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Negative pressure wound therapy (NPWT), also known as assisted wound vacuum closure, can be complicated to manage, adding to costs and staff workloads. These inefficiencies may result in delayed patient discharge and increased pressure on healthcare resources. International expert guidelines recommend a simplified decision- making framework to help inform the appropriate use of NPWT devices1,2

Achieving clinical outcomes while tackling costs and inefficiencies

NPWT has well-documented clinical benefits across acute and chronic wound indications,3-5 yet there may be obstacles to clinician confidence and timely therapy initiation.1,2

  • NPWT decision-making can be complex, which may impact clinician confidence and wound outcomes2,6
  • 38% of patients discontinue their therapy sooner than clinically recommended, many of whom due to the impact on their quality of life7
  • Logistics and paperwork relating to tNPWT can create additional work, potentially delaying patient discharge and increasing overall costs of care2,8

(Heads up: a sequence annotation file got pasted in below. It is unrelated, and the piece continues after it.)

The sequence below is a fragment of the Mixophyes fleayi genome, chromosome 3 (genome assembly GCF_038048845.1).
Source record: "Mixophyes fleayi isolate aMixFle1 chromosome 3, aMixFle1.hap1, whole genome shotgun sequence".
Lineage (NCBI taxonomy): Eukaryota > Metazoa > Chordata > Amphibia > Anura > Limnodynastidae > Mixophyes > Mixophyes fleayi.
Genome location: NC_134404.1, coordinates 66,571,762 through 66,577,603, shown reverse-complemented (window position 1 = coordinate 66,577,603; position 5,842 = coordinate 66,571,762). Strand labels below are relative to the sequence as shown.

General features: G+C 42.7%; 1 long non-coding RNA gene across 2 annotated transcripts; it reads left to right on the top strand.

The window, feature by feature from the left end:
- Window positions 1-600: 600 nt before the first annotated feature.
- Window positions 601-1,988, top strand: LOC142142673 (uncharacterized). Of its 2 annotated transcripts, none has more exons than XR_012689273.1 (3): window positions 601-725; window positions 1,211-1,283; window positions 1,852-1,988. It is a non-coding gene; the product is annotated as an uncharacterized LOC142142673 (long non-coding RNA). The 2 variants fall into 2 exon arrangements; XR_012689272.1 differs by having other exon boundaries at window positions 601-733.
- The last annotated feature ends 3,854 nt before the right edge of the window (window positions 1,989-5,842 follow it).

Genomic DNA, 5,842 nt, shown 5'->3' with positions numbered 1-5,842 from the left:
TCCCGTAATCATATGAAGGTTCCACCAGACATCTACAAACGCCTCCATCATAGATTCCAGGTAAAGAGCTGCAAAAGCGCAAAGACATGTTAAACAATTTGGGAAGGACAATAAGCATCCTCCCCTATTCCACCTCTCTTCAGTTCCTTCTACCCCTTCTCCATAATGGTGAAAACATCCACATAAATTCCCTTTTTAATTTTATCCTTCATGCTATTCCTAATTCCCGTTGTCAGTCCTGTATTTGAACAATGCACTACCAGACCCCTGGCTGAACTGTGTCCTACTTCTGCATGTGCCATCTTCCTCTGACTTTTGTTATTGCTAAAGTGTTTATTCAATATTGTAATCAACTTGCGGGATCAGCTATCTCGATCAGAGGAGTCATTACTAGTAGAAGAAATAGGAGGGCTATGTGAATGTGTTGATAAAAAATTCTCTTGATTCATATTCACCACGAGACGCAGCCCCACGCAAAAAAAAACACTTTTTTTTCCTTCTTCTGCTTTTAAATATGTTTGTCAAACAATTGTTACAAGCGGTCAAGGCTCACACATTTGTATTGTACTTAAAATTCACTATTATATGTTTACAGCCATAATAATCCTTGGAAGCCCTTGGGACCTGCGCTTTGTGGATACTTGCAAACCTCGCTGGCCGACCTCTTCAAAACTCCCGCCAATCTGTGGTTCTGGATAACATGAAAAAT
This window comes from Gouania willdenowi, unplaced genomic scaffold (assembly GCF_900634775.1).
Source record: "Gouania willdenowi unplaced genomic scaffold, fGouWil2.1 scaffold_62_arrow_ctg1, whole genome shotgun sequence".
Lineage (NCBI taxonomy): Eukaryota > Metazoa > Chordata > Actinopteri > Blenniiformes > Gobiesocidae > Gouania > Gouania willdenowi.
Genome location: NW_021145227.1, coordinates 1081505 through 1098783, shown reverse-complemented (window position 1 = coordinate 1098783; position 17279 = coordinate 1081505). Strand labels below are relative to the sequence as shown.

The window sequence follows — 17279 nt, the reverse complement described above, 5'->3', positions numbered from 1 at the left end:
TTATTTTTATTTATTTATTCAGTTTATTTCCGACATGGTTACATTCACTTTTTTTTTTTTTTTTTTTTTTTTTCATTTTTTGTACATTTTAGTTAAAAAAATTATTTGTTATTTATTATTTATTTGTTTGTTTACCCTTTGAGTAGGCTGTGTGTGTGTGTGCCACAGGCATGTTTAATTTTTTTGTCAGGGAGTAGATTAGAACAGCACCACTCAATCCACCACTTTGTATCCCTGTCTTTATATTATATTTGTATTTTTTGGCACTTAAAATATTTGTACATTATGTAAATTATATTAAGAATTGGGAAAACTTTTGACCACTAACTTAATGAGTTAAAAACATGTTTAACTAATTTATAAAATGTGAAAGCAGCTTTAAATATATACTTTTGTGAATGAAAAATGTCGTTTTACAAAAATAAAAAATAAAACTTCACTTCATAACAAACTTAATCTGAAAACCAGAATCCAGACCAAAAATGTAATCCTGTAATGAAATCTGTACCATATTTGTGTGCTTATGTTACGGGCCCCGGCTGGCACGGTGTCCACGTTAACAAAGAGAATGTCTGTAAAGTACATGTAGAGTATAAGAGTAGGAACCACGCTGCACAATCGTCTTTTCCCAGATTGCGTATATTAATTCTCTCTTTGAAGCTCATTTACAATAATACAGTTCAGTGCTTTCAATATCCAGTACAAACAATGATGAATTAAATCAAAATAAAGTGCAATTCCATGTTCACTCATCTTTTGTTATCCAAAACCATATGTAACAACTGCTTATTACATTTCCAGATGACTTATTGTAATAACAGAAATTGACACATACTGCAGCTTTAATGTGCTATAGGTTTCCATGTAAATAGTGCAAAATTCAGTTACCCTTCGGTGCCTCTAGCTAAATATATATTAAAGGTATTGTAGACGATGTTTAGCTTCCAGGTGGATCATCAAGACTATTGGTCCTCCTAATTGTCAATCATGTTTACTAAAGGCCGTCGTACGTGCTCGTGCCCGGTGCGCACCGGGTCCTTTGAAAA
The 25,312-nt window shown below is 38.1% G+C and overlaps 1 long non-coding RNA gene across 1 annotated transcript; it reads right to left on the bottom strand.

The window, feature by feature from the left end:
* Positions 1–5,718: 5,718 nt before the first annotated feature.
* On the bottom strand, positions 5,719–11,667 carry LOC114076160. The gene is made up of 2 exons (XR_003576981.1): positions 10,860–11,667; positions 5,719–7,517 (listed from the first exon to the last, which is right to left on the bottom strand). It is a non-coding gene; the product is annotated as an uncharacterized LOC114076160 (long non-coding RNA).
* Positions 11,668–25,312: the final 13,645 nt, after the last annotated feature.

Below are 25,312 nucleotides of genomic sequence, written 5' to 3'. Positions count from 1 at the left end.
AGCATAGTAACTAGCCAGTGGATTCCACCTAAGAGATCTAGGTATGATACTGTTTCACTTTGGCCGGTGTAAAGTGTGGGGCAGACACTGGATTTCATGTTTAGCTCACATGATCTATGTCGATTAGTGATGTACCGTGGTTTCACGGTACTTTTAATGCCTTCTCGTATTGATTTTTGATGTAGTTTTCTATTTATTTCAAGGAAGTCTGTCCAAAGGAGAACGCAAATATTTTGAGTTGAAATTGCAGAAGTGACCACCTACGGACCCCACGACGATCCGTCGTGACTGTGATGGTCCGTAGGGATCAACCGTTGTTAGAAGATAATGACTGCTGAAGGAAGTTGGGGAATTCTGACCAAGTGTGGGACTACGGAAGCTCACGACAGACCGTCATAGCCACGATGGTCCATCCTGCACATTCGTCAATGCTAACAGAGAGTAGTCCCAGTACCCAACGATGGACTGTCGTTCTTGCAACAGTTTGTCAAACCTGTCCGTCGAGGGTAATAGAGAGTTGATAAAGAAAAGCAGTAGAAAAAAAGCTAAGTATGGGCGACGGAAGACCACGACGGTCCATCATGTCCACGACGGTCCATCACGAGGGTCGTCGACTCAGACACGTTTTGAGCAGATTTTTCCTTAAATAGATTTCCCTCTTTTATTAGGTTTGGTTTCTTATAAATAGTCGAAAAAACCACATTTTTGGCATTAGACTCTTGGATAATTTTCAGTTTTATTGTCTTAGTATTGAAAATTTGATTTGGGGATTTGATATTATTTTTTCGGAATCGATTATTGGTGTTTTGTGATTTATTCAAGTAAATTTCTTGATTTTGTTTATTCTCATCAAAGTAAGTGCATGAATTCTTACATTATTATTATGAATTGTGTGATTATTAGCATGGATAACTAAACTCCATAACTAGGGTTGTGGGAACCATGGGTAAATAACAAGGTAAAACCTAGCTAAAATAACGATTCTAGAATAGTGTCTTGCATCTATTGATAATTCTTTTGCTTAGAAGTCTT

• Costs are increasing quicker than budgets, and complex inventory management can be a drain on resources

An international expert consensus

Experts recommend implementation of an evidence-based framework to simplify and optimise NPWT provision, and to help guide the selection of appropriate NPWT systems.

Prompt selection of a single-use NPWT system, such as PICO sNPWT, for clinically eligible wounds can help to:

  • Facilitate prompt patient discharge1
  • Improve patient satisfaction1
  • Alleviate logistical workloads associated with tNPWT fleet management1
  • Reduce overall cost of care1

Unlocking the full potential of NPWT

Reduce the number of NPWT options and simplify your inventory to help optimise the clinical benefits of NPWT using our proprietary traditional and single-use technologies. Clinical studies have demonstrated:


  • Improved patient comfort and tolerability with the RENASYS System’s unique Soft Port Technology*9